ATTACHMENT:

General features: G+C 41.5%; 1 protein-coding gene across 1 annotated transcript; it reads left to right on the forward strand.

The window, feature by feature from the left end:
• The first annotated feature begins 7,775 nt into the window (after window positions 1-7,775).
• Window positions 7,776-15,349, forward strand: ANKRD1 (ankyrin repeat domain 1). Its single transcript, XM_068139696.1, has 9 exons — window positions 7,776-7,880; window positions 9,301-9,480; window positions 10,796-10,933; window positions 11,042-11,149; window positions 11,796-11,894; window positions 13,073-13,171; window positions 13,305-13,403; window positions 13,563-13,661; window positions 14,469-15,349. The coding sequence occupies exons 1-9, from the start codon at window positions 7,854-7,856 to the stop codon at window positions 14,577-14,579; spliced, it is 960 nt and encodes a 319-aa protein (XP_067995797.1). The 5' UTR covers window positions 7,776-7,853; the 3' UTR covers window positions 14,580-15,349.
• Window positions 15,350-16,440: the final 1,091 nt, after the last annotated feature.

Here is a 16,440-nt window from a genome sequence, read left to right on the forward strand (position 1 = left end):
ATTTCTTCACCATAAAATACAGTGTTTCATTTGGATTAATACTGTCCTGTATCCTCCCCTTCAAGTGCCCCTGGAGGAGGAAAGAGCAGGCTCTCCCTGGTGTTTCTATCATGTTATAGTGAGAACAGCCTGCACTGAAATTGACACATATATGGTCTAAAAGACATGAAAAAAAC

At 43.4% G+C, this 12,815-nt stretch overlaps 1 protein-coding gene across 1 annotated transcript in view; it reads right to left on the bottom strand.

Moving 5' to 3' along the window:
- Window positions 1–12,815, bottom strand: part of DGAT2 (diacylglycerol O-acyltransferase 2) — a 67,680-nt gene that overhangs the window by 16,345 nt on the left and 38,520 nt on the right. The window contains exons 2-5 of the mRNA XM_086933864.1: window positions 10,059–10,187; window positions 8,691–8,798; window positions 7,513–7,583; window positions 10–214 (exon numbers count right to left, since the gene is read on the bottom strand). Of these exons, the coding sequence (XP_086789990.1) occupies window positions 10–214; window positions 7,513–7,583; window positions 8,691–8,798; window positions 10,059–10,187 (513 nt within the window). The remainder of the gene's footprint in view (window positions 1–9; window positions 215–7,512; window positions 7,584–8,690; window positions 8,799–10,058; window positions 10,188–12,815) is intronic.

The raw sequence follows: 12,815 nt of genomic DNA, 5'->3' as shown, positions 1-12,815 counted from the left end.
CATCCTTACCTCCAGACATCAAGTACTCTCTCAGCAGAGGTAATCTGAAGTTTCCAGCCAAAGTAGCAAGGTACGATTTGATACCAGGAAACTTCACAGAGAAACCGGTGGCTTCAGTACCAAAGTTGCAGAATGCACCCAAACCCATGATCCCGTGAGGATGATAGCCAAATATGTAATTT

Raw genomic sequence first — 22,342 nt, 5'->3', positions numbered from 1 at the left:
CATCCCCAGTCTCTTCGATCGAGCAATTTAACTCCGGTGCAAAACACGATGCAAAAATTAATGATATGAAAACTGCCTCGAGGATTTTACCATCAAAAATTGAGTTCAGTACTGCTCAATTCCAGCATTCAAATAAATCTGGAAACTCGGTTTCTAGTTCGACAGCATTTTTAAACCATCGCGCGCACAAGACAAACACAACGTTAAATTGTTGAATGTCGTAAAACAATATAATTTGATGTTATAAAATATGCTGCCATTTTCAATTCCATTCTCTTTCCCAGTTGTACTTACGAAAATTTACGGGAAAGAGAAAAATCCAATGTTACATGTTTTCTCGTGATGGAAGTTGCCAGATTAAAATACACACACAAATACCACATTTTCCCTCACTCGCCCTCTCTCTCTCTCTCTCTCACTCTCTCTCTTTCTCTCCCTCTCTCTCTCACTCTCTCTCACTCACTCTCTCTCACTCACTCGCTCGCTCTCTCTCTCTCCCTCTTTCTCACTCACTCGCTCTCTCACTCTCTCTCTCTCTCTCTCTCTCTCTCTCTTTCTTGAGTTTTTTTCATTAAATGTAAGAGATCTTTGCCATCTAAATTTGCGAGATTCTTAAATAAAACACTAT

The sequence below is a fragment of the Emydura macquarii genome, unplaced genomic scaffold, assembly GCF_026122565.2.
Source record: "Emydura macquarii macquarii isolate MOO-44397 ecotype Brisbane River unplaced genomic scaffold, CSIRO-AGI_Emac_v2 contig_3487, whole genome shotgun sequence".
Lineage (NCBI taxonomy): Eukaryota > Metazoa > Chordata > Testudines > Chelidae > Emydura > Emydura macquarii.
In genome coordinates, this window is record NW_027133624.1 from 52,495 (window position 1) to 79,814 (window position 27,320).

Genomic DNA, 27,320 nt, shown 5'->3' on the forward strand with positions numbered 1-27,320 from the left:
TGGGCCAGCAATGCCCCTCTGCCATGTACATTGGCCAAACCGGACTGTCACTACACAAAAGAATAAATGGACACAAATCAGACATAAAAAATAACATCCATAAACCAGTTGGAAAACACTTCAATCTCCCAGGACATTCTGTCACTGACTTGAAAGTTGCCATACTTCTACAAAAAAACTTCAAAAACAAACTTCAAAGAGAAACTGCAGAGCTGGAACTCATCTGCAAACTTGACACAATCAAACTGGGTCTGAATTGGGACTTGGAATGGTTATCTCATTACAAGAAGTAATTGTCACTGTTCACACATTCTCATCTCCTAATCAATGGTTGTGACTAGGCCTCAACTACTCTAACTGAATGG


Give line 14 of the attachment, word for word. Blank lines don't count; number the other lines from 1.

CATCCCCAGTCTCTTCGATCGAGCAATTTAACTCCGGTGCAAAACACGATGCAAAAATTAATGATATGAAAACTGCCTCGAGGATTTTACCATCAAAAATTGAGTTCAGTACTGCTCAATTCCAGCATTCAAATAAATCTGGAAACTCGGTTTCTAGTTCGACAGCATTTTTAAACCATCGCGCGCACAAGACAAACACAACGTTAAATTGTTGAATGTCGTAAAACAATATAATTTGATGTTATAAAATATGCTGCCATTTTCAATTCCATTCTCTTTCCCAGTTGTACTTACGAAAATTTACGGGAAAGAGAAAAATCCAATGTTACATGTTTTCTCGTGATGGAAGTTGCCAGATTAAAATACACACACAAATACCACATTTTCCCTCACTCGCCCTCTCTCTCTCTCTCTCTCACTCTCTCTCTTTCTCTCCCTCTCTCTCTCACTCTCTCTCACTCACTCTCTCTCACTCACTCGCTCGCTCTCTCTCTCTCCCTCTTTCTCACTCACTCGCTCTCTCACTCTCTCTCTCTCTCTCTCTCTCTCTCTCTTTCTTGAGTTTTTTTCATTAAATGTAAGAGATCTTTGCCATCTAAATTTGCGAGATTCTTAAATAAAACACTAT